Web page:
A few weeks ago I was fortunate enough to be guest of honor at a celebration at one of Hungary’s most successful weightlifting clubs, Tatabanya. This is the club that produced the legendary Foldi Imre, who completed at five Olympic games, winning medals at three. The celebration was to honor the 60th anniversary of the club, and to dedicate the training hall to the man who built it, Veres Győző. The testimonials left no doubt that the man who was single handedly responsible for the success of the club was Hungary’s first world champion, Veres Győző. It was he who drove the lifters with his incomprehensible will to achieve their best. It was he who trained them with his incomparable genius to be champions of the world.
But wherever there is Veres Győző, there is a fight. There are stories of his battles against the corrupt officials of the federation, against the small minded pettiness that dominates so much of our world.
We heard an amazing story of just how deeply his idealism drove him into trouble with the communist party itself. Before the 1968 Mexico City Olympics, there was a parade of Hungarian athletes before some of the central party members in Hungary. The head of the central committee, absolute leader of the communist party who was answerable directly to the goons in Moscow, came over to my father and forcibly stuck his finger in his chest with words to the effect: “we don’t fight with everyone all the time, Mr. Veres”. Then he turned around and walked off without any attention to any other athlete. I think he was trying to make a point.
I have a profound sense of sadness at the loss of such a truly heroic man. I know it is a cliche, but I feel that I did not really know my father until after his death. Until after I traveled to the country where he was once so great, and met the people who knew and loved him when he was great. They loved him for his pure, brave and un relenting spirit. I imagine that no one in Australia ever really knew him either, since he was so quickly ushered into obscurity there.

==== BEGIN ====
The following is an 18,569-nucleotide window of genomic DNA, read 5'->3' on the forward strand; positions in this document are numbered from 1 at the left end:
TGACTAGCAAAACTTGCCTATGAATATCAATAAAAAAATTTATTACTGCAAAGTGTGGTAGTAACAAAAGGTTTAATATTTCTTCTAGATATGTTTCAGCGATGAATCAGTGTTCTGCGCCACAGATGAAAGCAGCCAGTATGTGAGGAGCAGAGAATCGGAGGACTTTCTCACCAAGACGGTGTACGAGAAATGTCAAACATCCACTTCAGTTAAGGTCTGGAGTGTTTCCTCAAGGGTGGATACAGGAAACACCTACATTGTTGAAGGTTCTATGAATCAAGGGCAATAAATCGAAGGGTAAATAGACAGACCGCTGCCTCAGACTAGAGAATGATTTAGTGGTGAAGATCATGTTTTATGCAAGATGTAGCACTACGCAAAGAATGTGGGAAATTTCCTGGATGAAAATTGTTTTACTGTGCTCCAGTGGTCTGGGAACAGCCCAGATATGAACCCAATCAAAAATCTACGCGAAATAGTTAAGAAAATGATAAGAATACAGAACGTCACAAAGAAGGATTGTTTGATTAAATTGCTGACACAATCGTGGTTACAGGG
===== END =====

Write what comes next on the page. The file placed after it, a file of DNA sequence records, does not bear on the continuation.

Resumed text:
It is a personal tragedy that I did not know THIS man. All I knew was a disillusioned, defeated immigrant who clung onto his pride by working 12 hour days as a world champion car cleaner in a cold, dingy washing bay at the back of a car dealership in Moorabbin. It is a tragedy that I benefited so little from his coaching genius as a young lifter, pushing around rusty old weights in our back yard. I would start training in the afternoon, and my father would come in to watch me briefly over a bottle of beer before going back to his car cleaning workshop next door. He had so little time for me, as he slaved late into the evening. Once I moved to training at my school and then University, he never had the time to come and watch me train again.
But to claim this story entirely for myself, as a personal tragedy, would be selfish. It would be disrespectful to the generations of talented Australian weightlifters who were also deprived of the genius of this man: a man remembered by the International Weightlifting Federation as one who “laid the foundations of modern weightlifting”, whom the “weightlifting community considered … in his time as the most influential figure on the international stage”. What a waste of young lives, a waste of a great and rare opportunity to achieve glory once again in an obscure land. How can any of us rest in peace now?